Ivalua Blog

Supplier Diversity: From Checking-the-Box to a C-Suite Strategy



Public Procurement: Building Business Cases and Driving Momentum

For the Government, supplier diversity programs are something procurement professionals in the United States (US) have accepted as a key element to their procurement success. Since their inception more than 50 years ago, supplier diversity programs have spread beyond public procurements. Today, many US businesses proudly maintain robust supplier diversity programs.

The shift in the way supplier diversity is viewed in the US is promising, but it is more encouraging to see how supplier diversity has grown and expanded beyond the US. In 2021, The Hackett Group found in their Supplier Diversity Study that 69% of respondents had global supplier diversity programs with intentions to expand that program over the next several years. This demonstrates that businesses increasingly recognize diversity as a global issue and these programs provide an “ethical” mechanism to connect with customers through community engagement. However, the ethical justification is no longer the totality of the value proposition as leaders now see the overall value for their business.   

Building Business Cases and Momentum

As discussed in earlier blogs, supplier diversity has evolved from “token gestures” or a “cost of doing business” with the US Government, to an expectation of investors, customers, and employees. However, marginalizing these programs is a mistake leaders can’t afford to make. The reward for leaders who embrace these programs is obvious and measurable. The value proposition starts with a clear retelling of the societal benefits as demanded by investors and customers;now there is a pronounced pivot to the substantial commercial advantages that accompany the societal benefits. These behaviors are commercially advantageous, increasing competition to directly improve quality, drive down costs, and improve project ROI. In addition, diverse suppliers can improve their own supplier resilience, proving they are agile and can “turn on a dime” when it comes to responsiveness. This is crucial as businesses continue to be faced with supply chain and business challenges.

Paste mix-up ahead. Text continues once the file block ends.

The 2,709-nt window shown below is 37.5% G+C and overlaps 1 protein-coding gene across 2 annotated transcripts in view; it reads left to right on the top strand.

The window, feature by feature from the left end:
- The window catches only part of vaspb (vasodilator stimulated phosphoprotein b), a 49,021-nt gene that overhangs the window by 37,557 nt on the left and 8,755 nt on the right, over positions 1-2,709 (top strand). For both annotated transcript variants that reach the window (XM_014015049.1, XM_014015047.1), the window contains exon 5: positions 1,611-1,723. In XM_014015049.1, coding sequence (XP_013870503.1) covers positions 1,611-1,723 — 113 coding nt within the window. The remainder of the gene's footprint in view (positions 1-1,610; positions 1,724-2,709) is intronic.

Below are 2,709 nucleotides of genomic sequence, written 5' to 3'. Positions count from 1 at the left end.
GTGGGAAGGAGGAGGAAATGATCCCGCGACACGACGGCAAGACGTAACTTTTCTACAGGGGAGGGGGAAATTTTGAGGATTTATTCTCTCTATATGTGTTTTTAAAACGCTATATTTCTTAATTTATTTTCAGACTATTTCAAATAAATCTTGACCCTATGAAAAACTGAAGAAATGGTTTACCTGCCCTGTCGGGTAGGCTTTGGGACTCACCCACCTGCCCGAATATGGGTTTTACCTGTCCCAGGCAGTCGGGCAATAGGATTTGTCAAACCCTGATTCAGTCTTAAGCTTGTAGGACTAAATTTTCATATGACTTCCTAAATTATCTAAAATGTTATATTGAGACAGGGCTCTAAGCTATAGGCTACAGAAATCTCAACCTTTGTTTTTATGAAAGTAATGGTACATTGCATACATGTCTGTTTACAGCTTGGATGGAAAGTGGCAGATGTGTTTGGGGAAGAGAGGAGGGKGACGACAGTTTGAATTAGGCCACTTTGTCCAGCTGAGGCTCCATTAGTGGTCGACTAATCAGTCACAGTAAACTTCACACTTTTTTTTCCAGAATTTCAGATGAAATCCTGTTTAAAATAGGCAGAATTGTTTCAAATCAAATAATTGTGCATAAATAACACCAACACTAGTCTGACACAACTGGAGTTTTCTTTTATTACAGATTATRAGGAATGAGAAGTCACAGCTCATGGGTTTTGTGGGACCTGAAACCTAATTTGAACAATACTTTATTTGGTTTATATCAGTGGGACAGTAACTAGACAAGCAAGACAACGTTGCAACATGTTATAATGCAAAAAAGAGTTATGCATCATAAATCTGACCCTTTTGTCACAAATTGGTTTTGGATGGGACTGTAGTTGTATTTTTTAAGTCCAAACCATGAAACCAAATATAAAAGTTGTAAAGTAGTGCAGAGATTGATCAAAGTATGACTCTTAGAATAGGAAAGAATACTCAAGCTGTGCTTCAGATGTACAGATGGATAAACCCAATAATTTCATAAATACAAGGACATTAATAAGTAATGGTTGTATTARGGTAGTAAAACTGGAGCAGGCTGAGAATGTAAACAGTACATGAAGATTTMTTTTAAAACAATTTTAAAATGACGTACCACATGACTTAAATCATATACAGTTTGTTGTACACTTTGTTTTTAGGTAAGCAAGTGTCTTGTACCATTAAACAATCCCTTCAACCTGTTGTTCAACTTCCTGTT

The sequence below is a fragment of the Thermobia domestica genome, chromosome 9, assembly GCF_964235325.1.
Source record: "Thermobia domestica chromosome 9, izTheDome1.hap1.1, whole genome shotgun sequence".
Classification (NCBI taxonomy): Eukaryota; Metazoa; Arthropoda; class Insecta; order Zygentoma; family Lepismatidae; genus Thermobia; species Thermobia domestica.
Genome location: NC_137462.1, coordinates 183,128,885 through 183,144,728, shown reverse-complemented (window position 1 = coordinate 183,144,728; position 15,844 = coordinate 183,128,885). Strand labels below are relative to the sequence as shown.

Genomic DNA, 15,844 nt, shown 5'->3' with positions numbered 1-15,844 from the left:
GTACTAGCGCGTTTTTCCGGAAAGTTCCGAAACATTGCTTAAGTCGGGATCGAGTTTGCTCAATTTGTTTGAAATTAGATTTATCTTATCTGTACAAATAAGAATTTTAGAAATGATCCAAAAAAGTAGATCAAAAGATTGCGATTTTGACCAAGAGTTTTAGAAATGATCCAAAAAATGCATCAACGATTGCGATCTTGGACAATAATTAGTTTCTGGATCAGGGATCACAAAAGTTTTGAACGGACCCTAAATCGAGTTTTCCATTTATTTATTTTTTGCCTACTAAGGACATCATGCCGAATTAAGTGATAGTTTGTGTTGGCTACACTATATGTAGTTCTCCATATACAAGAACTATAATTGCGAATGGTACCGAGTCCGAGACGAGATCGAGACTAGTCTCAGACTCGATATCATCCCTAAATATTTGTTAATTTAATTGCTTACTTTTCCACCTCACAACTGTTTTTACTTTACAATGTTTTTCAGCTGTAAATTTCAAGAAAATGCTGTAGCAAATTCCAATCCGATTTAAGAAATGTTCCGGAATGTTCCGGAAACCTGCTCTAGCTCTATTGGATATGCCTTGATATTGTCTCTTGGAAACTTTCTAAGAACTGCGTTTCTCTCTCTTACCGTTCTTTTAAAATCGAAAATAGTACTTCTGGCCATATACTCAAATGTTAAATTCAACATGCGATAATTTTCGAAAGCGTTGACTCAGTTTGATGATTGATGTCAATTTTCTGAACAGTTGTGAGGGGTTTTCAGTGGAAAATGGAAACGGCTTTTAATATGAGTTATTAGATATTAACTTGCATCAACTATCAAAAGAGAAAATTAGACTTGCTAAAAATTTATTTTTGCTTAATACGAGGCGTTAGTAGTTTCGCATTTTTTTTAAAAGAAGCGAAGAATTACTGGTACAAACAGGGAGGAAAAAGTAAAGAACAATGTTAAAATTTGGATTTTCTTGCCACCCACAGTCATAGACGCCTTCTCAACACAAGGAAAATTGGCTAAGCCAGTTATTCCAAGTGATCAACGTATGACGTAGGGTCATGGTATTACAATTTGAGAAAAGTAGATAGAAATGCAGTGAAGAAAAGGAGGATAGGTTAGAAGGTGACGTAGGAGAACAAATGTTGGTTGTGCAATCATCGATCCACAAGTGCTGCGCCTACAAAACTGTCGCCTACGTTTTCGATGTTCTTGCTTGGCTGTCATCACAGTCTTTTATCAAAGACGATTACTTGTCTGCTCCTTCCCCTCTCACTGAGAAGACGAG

A competitive and nimble supply base can assist organizations as they rapidly respond to challenges in cost and supply. These commercial benefits can’t be ignored–and when they are paired with the benefits for communities and marginalized groups, the business case becomes extremely compelling.  

Supplier Diversity on the World Stage

The US has been the blueprint for supplier diversity, but there are other countries and regions gaining momentum and making great strides. Governments and dedicated organizations across the globe are acting to mandate, encourage, and support diversity. Although many companies are taking a leadership position, accelerating the successful adoption and implementation of a diversity program greatly benefits from regulatory support and agency partnerships. This support and partnership can come in the form of regulatory action, guidelines and targets, or nongovernment organizations (NGO).  The following are just a few examples of some notable supplier diversity efforts across the globe.

Agile Procurement in Canada